Because of the occurrence of bats with white nose syndrome (WNS) in Tennessee, caves on state owned lands are closed to the public until further notice. Cave closures are in effect at this and all other state natural areas where caves are located. For more information about white nose syndrome go to: http://www.tn.gov/twra/tnbwg/wns.html
7th floor, L&C Annex, 401 Church Street
Nashville, TN 37243
DNA Contact List
Savage Gulf is 15,590-acre natural area located in Grundy and Sequatchie Counties. Carved like a giant crowfoot into the western edge of the Cumberland Plateau, it is one of Tennessee's most scenic wilderness areas. Its sheer sandstone cliffs and rugged canyons provide extraordinary views. A significant feature is Stone Door, a 10 ft. wide by 100 ft. deep crack, forming from the top of the escarpment into the gorge below. It looks like a giant door left ajar and was once used by Indians as a passageway. Breathtaking waterfalls form at the head of many gorges, where streams drop off over hard sandstone cap rock. Greeter Falls drops over a 15-foot upper ledge and then plummets over a 50-foot lower ledge into a cold, clear plunge pool. Savage Creek enters its gorge over cascades and drops 30-foot at Savage Falls. Collins River and Ranger Creek have waterfalls that drop over limestone ledges and flow into sinks where they disappear. Big Creek, Collins River and Savage Creeks each tumble down over 5 miles, dropping over 800 feet through narrow gorges, forming the "Gulfs." Observed from a 750 overlook, Big Creek mysteriously disappears below. Many other big streams go underground cutting through shale and limestone to form dry creek beds. Sudden heavy rainfall however can result in flashfloods, and streams can become very dangerous.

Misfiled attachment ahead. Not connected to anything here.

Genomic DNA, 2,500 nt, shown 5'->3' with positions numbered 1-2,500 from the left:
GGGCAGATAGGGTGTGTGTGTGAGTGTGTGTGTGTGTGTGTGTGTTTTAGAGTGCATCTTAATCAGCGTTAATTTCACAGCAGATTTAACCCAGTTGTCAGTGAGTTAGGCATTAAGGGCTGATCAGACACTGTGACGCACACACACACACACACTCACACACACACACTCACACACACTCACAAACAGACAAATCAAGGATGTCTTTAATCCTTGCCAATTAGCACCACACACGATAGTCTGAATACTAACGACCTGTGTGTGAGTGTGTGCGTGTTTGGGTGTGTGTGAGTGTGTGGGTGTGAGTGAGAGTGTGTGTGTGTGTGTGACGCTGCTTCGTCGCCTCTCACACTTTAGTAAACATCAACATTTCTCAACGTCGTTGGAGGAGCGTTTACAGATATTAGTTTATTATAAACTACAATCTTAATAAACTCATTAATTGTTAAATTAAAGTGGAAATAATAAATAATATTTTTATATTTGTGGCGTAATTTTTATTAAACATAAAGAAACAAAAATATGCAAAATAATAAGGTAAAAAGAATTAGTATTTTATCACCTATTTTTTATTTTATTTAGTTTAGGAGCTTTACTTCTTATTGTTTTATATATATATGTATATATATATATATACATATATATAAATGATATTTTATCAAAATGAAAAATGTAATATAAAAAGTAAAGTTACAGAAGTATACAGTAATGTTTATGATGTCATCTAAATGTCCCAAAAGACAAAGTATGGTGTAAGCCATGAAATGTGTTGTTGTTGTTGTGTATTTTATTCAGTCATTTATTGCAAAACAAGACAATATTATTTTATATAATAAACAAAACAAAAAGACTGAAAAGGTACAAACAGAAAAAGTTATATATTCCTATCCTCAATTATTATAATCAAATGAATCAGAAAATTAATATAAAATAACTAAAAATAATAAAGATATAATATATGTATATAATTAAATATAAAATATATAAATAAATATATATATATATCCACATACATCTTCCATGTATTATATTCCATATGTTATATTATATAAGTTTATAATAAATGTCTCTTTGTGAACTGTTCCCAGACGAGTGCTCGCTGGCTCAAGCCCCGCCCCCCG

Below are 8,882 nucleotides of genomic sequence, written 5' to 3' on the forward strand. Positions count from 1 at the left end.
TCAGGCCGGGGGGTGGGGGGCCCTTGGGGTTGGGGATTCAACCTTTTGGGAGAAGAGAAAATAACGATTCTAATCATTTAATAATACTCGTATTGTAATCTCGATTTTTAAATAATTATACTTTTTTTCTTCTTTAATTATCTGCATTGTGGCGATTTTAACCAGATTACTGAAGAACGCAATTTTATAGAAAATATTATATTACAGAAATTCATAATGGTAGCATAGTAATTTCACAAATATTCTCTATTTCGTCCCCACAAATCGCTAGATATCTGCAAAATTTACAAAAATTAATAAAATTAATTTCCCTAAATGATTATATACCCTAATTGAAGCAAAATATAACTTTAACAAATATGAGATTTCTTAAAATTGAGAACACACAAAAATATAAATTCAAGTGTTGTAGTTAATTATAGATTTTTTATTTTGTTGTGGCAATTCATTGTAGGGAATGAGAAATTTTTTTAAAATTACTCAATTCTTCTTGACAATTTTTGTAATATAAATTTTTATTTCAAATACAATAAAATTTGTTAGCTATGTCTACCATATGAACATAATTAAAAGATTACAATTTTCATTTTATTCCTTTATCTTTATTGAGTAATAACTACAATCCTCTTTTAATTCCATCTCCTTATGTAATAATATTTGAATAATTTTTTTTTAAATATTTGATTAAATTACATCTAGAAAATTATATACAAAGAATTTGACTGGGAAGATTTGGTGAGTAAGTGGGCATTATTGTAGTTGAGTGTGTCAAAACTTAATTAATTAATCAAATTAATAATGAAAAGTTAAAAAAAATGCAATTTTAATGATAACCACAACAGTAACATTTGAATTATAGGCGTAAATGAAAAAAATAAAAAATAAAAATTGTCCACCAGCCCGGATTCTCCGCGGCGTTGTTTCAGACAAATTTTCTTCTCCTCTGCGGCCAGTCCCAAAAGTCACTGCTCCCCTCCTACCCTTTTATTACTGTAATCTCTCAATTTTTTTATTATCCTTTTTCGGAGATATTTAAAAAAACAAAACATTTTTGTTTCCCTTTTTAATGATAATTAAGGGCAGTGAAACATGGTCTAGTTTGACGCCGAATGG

While much of the gorge is second growth forest, there is one large section of old growth mixed mesophytic forest in the gorge. The gorge forests abound with oaks, hickories, maples, yellow poplars, hemlocks, pines and many other tree species. Beneath the forest canopy is a vast array of shrubs, vines, wildflowers, mosses and ferns. Collins Gulf is noted for its spectacular display of spring wildflowers. In the uplands, an old growth short leaf pine forest is found where red cockaded woodpeckers once nested. The natural area is a part of the South Cumberland State Park. Savage Gulf is also on the Registry of National Natural Landmarks.
South Cumberland State Park (www.tnstateparks.com/SouthCumberland/), 11745 US 41, Monteagle, TN 37356, phone (931) 924-2980; Savage Gulf Ranger Station, Route 1, P.O. Box 253, Palmer, TN 37365, phone (931) 779-3532; Stone Door Ranger Station, P.O. Box 561, Beersheba Springs, TN 37305, phone (931) 692-3887. Division of Natural Areas, 401 Church Street, 7th Floor L&C Annex, Nashville, TN 37243-0447, phone (615) 532-0431.
The natural area is operated by Tennessee State Parks. Four parking areas, over 50 miles of hiking trails, backcountry camping, and picnic areas are available. Trail maps are available at the SCRC visitor center.
The Stone Door Entrance is accessed via Highway 56 in Beersheba Springs. Turn on Stone Door Road and proceed straight to the area's entrance. This natural area is a part of the South Cumberland Recreation Area. The Savage Gulf entrance and ranger station is located halfway along Highway 399 between Cagle and Gruetli-Laager.
|COUNTY:||Grundy and Sequatchie||ACREAGE:||15,590 Acres|
|7.5' QUADRANGLE:||Altamont and Collins||OWNERSHIP:||State of Tennessee|
|Cumberland Plateau||YEAR DESIGNATED:||1974|
to Savage Gulf
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